Parliament as a gendered workplace

Photo of Parliament House in Canberra, Australia
GIWL ANU, 15 July 2021

Revelations of sexual harassment, misogyny, bullying and even criminal behaviour between and among parliamentarians and political staff have rocked Australia and sparked mass protests across the nation. While Australian parliaments were early adopters of some practices to ensure parliament was a more gender-equal workplace, in other areas they lag behind the rest of the world.

It is time for Australia to once again take the lead.

Making Parliament House a safe place for women to work is essential to creating a gender-equal parliament, as well as ensuring our parliament serves as an example of best practice for other Australian workplaces and parliaments around the globe.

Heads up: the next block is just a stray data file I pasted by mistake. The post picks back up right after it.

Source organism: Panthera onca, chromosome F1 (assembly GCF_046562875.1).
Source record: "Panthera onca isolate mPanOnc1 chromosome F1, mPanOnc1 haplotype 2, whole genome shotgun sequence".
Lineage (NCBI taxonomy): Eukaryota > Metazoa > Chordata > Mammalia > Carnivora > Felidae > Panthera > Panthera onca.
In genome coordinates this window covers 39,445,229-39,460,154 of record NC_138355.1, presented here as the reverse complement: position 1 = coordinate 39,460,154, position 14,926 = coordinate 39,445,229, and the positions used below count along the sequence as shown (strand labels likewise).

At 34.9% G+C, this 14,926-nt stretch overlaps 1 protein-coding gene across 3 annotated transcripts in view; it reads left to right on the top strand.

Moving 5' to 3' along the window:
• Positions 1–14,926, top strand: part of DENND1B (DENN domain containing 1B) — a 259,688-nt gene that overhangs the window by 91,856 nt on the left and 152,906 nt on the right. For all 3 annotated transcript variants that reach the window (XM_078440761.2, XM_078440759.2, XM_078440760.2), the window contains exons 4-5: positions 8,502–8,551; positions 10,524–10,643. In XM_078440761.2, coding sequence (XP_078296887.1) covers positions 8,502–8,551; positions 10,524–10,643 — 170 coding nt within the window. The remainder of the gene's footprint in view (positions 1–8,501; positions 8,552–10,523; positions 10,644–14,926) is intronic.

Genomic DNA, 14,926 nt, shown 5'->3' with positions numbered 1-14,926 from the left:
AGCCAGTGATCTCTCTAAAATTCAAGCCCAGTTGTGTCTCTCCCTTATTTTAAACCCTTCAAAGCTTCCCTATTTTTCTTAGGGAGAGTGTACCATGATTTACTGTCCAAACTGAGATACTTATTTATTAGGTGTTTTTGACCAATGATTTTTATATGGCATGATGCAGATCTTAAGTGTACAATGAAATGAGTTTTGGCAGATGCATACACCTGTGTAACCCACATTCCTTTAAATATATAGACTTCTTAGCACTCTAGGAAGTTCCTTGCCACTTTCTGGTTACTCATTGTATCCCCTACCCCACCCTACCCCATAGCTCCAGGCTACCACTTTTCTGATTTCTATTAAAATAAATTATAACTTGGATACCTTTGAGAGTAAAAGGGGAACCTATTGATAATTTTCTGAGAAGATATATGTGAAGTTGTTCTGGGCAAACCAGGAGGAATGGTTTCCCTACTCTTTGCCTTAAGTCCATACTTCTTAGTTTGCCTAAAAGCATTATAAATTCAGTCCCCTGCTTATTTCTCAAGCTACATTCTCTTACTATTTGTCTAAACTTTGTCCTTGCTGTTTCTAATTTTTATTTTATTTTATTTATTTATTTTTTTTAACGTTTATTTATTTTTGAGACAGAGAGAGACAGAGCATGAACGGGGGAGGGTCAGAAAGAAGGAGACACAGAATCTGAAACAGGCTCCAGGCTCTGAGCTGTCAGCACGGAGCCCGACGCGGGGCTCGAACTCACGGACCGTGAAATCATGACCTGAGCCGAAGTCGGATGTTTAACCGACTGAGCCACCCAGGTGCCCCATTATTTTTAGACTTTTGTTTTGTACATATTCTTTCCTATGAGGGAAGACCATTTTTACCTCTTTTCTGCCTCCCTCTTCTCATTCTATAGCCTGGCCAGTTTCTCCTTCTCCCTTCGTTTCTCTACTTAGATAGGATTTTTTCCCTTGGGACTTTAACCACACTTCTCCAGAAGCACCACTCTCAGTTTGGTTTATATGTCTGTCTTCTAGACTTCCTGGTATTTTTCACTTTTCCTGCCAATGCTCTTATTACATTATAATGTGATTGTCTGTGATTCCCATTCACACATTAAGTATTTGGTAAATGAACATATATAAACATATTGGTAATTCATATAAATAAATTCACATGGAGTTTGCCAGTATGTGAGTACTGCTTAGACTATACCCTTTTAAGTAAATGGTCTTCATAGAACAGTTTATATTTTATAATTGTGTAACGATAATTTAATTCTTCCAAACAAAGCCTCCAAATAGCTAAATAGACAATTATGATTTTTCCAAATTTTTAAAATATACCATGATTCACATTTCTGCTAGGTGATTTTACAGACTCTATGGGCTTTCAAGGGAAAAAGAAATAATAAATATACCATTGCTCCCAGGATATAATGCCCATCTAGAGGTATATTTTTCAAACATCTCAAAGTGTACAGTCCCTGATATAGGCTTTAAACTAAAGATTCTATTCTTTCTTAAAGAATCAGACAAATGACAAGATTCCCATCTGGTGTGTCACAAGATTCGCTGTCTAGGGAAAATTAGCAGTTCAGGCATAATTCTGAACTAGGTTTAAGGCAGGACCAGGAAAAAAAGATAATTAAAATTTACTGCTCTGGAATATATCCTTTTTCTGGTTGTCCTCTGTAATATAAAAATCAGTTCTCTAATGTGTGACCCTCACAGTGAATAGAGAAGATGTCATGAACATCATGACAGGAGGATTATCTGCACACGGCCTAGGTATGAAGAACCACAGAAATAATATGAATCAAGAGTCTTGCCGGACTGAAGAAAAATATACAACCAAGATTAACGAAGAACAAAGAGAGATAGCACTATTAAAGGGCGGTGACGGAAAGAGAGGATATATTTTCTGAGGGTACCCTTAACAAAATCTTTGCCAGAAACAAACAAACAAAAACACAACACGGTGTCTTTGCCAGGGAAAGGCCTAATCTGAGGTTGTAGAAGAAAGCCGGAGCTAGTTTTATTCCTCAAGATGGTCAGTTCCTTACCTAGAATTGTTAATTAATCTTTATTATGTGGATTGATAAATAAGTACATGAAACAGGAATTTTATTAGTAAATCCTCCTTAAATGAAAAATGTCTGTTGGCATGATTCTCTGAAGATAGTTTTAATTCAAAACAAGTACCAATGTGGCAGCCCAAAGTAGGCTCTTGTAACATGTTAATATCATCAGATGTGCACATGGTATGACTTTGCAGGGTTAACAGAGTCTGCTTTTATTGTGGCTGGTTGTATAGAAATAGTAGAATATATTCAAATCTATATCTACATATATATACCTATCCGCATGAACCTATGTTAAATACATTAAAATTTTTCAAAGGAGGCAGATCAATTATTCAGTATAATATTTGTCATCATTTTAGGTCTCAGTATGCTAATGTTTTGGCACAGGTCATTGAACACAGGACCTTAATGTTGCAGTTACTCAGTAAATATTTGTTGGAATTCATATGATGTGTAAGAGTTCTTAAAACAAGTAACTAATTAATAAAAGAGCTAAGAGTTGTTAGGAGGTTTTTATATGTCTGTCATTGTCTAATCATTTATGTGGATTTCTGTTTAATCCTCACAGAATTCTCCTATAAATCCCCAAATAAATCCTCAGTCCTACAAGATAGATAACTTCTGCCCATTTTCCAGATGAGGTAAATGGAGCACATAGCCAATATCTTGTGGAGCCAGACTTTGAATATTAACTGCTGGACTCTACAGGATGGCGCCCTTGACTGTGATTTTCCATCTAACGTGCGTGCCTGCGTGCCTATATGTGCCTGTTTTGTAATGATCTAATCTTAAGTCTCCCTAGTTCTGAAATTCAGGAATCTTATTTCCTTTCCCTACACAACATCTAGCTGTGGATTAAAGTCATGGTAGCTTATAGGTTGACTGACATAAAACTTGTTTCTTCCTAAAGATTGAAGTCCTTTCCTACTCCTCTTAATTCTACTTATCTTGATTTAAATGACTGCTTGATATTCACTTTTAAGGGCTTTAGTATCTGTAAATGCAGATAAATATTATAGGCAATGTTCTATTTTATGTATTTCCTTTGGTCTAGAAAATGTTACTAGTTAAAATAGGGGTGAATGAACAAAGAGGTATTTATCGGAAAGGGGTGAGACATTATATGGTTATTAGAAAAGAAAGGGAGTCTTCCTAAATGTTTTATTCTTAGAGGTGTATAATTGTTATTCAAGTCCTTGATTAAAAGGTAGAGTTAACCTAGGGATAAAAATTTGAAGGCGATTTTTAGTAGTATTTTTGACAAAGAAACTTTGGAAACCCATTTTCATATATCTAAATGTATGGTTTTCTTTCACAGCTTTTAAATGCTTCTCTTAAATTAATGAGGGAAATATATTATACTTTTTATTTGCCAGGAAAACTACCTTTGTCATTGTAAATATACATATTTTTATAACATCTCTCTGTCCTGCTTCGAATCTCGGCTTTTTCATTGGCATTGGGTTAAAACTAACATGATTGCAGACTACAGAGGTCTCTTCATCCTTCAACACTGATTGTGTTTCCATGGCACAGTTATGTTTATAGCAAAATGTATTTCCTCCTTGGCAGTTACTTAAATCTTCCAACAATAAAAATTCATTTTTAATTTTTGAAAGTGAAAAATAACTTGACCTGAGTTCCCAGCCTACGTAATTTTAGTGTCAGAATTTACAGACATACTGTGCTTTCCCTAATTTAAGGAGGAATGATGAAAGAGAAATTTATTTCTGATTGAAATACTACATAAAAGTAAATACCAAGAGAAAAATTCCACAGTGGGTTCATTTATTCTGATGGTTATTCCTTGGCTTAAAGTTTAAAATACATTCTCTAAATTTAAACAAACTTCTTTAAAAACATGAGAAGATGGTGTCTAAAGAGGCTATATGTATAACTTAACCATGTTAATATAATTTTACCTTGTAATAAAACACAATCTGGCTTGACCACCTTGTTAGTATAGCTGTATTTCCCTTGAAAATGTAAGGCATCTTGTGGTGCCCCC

In July 2021, the Global Institute for Women’s Leadership ANU together with the Australian Political Studies Association brought together national and international experts to develop a model code of conduct for the Parliament of Australia. Speakers included Liberal former-cabinet minister Sharman Stone, ACT Liberal leader Elizabeth Lee, Labor MP Anne Aly, Greens senator Larissa Waters and Independent MP Helen Haines, along with political staffers and academic experts.

The workshop reflected on and analysed research on gendered norms and practices in Australia and internationally to develop a code of conduct to help stamp out sexual violence in Parliament House.

The model code of conduct was formally submitted to the Independent Inquiry into Commonwealth Parliamentary Workplaces led by Sex Discrimination Commissioner Kate Jenkins.


Keynote address and workshop videos

  • All

  • Medium

  • Theme

  • Reset filters
Related Knowledge Hub content

Founding Partners

University Partners